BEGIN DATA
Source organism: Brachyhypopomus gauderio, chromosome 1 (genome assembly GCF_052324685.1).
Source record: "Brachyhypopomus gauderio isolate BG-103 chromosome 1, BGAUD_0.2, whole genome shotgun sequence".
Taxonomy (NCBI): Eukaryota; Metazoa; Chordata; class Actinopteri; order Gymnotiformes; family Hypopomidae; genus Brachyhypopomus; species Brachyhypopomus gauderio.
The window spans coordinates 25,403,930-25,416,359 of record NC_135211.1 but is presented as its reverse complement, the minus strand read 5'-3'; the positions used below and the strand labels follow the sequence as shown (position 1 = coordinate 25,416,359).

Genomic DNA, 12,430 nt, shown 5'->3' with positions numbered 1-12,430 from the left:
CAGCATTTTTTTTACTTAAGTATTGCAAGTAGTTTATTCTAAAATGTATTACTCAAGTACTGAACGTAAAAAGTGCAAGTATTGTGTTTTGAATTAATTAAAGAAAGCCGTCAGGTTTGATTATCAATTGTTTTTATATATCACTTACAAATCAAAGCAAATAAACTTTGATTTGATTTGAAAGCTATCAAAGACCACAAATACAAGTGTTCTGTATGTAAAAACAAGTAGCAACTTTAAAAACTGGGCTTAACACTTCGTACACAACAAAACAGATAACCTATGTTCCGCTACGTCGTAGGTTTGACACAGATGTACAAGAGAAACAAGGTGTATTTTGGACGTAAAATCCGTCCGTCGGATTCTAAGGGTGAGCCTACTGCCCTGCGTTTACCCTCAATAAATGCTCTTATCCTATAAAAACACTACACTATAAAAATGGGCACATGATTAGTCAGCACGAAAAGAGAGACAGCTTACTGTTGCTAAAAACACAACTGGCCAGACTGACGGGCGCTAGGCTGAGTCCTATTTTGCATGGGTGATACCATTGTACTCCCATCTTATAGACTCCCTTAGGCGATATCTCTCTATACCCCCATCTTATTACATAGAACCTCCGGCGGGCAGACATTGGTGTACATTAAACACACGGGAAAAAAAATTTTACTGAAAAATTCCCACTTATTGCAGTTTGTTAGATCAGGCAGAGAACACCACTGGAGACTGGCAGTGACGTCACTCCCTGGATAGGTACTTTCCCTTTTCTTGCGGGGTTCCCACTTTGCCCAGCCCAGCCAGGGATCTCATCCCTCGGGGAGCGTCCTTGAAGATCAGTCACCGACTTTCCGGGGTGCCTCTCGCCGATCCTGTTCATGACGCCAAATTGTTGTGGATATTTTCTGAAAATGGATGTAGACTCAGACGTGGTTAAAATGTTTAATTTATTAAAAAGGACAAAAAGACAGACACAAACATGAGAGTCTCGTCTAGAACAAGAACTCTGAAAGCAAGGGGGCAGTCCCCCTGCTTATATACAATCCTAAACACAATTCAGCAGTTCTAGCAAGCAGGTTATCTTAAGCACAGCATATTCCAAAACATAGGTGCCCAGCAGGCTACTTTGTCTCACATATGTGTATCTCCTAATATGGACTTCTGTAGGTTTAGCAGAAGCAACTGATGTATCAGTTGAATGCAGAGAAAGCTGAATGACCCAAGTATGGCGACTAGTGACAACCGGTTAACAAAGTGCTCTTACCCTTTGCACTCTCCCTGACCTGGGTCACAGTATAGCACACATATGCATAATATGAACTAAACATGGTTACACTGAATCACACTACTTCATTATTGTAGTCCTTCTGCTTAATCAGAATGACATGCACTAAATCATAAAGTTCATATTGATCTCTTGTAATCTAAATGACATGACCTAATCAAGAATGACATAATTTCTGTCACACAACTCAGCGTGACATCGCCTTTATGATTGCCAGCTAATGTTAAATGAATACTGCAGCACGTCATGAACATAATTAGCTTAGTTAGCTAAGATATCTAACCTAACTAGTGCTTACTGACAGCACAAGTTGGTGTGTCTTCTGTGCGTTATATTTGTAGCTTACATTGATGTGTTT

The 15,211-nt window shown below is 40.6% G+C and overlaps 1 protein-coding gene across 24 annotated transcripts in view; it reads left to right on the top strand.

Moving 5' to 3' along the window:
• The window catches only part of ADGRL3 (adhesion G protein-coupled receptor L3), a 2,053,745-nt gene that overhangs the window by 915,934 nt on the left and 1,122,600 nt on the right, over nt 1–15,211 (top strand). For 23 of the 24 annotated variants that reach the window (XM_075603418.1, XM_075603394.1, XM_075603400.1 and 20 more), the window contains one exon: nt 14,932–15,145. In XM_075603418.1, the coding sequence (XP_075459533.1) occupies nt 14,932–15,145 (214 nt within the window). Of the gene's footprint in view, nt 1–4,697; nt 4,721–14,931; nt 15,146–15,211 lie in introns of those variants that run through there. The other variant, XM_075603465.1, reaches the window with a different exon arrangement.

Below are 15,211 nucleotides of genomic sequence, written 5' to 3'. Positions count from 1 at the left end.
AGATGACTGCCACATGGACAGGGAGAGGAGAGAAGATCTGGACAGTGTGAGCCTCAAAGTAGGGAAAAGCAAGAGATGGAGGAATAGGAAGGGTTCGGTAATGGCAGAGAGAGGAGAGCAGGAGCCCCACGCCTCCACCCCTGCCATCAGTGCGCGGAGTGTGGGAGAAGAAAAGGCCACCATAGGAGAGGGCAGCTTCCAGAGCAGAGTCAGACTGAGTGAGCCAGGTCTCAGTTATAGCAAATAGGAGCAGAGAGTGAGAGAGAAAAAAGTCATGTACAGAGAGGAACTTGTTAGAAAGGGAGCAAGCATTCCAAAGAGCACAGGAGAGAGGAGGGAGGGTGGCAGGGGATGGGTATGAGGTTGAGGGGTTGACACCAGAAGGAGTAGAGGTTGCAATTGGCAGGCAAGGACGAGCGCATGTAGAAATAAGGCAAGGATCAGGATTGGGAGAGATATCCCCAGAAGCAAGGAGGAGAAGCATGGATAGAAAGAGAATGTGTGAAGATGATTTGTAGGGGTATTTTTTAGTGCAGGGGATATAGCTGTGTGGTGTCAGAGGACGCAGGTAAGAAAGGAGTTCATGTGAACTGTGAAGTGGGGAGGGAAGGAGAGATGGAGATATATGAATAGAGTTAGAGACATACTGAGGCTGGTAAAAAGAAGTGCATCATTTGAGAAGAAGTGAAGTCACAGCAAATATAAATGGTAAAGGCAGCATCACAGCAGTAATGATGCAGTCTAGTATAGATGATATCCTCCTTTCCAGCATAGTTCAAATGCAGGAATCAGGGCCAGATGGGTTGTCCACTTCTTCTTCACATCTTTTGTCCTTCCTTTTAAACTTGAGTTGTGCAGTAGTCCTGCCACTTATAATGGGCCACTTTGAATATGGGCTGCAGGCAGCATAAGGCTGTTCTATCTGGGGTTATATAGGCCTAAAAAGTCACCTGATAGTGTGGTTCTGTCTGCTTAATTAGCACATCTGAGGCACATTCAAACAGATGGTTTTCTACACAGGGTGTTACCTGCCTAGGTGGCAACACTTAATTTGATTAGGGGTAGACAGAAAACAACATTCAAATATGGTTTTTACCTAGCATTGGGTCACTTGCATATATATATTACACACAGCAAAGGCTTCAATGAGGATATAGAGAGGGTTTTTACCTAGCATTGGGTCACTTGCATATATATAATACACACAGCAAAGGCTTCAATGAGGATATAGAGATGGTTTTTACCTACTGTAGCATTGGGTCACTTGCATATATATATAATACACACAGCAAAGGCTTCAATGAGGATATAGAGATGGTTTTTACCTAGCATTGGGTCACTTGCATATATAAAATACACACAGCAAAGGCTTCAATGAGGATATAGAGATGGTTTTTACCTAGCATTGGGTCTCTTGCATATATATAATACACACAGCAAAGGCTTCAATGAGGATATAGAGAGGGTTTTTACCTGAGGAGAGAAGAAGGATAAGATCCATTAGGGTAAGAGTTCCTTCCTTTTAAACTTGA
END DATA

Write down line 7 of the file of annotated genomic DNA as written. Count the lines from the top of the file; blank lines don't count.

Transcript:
The 15,211-nt window shown below is 40.6% G+C and overlaps 1 protein-coding gene across 24 annotated transcripts in view; it reads left to right on the top strand.